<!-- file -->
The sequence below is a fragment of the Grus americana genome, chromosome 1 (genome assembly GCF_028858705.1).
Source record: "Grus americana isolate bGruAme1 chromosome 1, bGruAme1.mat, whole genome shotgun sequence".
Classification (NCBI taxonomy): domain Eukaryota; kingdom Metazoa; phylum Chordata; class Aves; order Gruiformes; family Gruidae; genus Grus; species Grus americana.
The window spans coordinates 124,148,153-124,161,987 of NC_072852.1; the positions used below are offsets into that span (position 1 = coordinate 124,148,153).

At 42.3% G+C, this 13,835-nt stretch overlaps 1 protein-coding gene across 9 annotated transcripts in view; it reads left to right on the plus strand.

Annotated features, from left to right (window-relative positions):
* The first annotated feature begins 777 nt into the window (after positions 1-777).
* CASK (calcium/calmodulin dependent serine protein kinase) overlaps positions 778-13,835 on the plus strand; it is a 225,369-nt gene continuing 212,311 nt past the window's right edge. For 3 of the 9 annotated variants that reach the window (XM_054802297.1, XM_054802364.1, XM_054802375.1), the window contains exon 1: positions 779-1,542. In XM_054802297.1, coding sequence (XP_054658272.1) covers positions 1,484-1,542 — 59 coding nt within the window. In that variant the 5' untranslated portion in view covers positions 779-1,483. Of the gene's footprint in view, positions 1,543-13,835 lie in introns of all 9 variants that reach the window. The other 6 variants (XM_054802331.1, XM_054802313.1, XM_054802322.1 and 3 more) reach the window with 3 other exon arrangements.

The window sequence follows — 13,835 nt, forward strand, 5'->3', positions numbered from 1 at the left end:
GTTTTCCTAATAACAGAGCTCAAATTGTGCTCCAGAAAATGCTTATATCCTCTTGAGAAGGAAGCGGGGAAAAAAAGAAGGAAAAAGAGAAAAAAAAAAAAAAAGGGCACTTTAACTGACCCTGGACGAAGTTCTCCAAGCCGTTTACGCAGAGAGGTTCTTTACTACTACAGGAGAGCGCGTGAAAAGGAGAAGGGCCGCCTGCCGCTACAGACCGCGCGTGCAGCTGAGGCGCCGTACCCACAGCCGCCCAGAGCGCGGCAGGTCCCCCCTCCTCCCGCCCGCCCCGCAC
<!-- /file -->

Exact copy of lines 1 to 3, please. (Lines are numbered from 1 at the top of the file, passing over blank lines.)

The sequence below is a fragment of the Grus americana genome, chromosome 1 (genome assembly GCF_028858705.1).
Source record: "Grus americana isolate bGruAme1 chromosome 1, bGruAme1.mat, whole genome shotgun sequence".
Classification (NCBI taxonomy): domain Eukaryota; kingdom Metazoa; phylum Chordata; class Aves; order Gruiformes; family Gruidae; genus Grus; species Grus americana.